Benefit: At the end of each extended rest, choose acid, cold, fire, lightning, or thunder. Until the end of your next extended rest, you and your allies have resistance to that damage type while adjacent to the familiar when it is in active mode. The resistance equals your Constitution modifier. At level 21, the resistance increases to twice your Constitution modifier.


Your sha'ir starts with eight wizard powers of your choice:

  • Two 1st-level wizard at-will attack powers
  • One 1st-level wizard encounter attack power
  • One 1st-level wizard daily attack power
  • Four wizard cantrips granted by the feature Sha'ir Cantrips

When choosing your powers, consider the wizard powers introduced in this book, which include magical effects that have strong thematic ties to the Elemental Chaos. The Player's Handbook, Arcane Power,
Heroes of the Fallen Lands, and other sources present a variety of other wizard powers to choose from.


Your skills can reveal much about your character's past and upbringing, hinting at the circumstances that led to your character's becoming an adventurer and also what your character hopes to achieve. Interaction skills such as Bluff, Diplomacy, and Insight all improve your ability to negotiate, forge alliances, and manipulate others. Training in Bluff could mean you deceived an elemental entity into helping you, and Diplomacy might suggest that you won over the entity and gained its help through honest means.

Arcana might be the foundation for your magical training, but other knowledge skills such as Dungeoneering, History, Nature, and Religion demonstrate a broader education. Training in Dungeoneering could reflect some previous contact with Far Realm forces, perhaps driving you to seek out an unconventional source of power to combat them. History suggests an academic origin; perhaps you learned your techniques in a grand academy, a concept further supported by training in Religion. Training in Nature might mean that you encountered an elemental entity in the wilderness, perhaps at a place steeped in chaos magic or where the planar boundaries are thin.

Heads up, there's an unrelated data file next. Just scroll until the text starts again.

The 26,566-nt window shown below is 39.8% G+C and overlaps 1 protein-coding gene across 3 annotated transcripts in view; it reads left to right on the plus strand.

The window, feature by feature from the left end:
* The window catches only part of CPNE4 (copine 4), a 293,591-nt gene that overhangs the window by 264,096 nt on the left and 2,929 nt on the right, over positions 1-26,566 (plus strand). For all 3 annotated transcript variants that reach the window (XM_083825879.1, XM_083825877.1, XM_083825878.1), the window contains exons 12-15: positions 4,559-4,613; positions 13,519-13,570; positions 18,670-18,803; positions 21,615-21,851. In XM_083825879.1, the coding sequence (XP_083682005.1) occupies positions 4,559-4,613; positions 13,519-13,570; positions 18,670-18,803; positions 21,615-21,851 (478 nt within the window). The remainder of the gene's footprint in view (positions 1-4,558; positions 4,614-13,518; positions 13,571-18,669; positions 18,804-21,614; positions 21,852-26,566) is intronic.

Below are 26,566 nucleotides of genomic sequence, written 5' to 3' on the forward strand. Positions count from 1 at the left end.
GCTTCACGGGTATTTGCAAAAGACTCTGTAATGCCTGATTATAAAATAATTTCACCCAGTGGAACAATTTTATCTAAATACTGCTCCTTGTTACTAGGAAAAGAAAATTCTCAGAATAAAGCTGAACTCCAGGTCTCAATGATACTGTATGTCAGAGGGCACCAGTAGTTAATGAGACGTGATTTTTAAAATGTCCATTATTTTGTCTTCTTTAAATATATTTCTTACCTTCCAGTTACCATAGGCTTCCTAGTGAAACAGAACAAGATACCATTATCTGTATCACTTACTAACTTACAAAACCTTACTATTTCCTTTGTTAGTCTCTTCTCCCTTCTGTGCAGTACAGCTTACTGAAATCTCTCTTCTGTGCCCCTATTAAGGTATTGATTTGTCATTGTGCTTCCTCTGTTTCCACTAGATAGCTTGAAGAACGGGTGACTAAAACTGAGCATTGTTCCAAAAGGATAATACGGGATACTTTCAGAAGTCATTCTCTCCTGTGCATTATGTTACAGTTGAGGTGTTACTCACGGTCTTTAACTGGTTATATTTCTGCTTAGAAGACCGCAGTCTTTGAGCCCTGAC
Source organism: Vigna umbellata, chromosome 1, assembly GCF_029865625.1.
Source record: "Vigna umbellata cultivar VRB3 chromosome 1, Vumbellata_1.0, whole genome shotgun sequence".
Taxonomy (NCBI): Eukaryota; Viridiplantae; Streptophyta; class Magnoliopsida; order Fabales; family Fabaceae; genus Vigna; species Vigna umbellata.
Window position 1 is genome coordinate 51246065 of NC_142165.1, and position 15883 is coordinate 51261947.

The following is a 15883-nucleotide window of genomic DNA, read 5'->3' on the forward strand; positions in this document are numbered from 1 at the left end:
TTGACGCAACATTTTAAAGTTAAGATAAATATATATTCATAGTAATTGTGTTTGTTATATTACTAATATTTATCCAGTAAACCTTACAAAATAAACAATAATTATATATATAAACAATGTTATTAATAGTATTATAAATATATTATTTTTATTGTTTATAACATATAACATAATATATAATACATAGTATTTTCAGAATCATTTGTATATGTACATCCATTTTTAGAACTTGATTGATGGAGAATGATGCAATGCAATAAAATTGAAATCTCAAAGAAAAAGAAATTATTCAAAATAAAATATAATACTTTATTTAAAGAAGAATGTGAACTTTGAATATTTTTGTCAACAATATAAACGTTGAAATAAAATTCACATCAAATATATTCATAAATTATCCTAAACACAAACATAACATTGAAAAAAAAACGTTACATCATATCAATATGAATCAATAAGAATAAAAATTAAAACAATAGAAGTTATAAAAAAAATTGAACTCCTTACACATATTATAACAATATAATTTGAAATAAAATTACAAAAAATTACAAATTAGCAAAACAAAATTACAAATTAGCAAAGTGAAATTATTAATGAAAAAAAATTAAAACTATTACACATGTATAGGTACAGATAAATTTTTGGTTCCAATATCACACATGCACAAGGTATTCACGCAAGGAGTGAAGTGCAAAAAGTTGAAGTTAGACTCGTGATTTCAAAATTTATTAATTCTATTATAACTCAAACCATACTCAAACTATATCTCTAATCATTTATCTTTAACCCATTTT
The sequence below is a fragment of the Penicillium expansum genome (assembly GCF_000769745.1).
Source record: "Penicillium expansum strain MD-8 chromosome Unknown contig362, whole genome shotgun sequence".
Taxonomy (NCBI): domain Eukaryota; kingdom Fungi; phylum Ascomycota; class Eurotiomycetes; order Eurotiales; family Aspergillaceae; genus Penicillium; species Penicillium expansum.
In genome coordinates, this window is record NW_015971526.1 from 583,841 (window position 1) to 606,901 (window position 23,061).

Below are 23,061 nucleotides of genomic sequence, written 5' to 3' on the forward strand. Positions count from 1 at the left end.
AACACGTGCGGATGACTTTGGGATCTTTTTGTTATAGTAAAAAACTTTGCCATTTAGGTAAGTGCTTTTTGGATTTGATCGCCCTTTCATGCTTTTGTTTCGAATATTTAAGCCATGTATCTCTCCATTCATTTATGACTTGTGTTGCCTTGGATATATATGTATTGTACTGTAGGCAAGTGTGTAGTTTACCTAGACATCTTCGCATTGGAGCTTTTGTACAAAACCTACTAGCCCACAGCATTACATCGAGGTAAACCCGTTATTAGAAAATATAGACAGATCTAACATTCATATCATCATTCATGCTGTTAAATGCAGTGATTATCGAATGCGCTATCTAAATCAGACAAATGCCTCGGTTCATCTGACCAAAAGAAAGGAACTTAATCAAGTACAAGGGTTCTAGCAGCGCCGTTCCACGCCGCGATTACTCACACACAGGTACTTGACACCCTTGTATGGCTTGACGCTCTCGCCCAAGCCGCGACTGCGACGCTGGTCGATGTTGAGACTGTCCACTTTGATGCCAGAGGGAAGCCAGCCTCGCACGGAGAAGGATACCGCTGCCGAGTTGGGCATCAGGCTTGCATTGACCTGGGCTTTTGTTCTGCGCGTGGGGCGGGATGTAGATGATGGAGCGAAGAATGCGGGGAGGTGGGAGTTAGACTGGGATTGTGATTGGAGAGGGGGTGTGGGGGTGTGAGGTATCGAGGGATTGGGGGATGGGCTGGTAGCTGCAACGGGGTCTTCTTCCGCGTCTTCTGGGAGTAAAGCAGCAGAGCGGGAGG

Certain feats are more useful to you at the start. As an implement user, any feat designed to increase your accuracy while also enhancing your ability to control enemies can serve you well. Orb Expertise, or a similar feat from the implement training category, improves your chance to hit while also letting you exert greater influence over your enemies. If you prefer damage, you can't go wrong with the Implement Focus feat.

Although implement training feats can benefit you in battle, other feats can serve your needs as well. Quick reaction feats, such as Aggressive Advantage and Improved Initiative, help you take control of the battlefield before your enemies have a chance to react. Toughness, Durable, Resilient Focus, and other enduring stamina feats ensure that you keep your feet.

As tempting as it might be to choose your feat based on combat needs, you can also use your feat choice to reinforce your character's personality and background. Learning and lore feats such as Elemental Synergy and Jack of All Trades demonstrate increased applications for your knowledge skills. Elemental feats, Child of Wind for example, open up a wide range of possibilities to explore your unusual heritage.


You have proficiency with cloth armor. Since you rely on magic to serve as your weapon, you have little need to arm yourself beyond a backup weapon for the rare occasion when you find yourself cornered.

Like all starting characters, you have 100 gp with which you can purchase your starting equipment. You should purchase an implement first. Orbs help wizards who favor strong control spells, while wands are good for expanding your spellcasting options and increasing your accuracy. Finally, a staff is a worthwhile choice if you favor defense over offense.

Bart Carroll
Bart Carroll has been a part of Wizards of the Coast since 2004, and a D&D player since 1980 (and has fond memories of coloring the illustrations in his 1st Edition Monster Manual). He currently works as producer for the D&D website. You can find him on Twitter (@bart_carroll) and at bartjcarroll.com.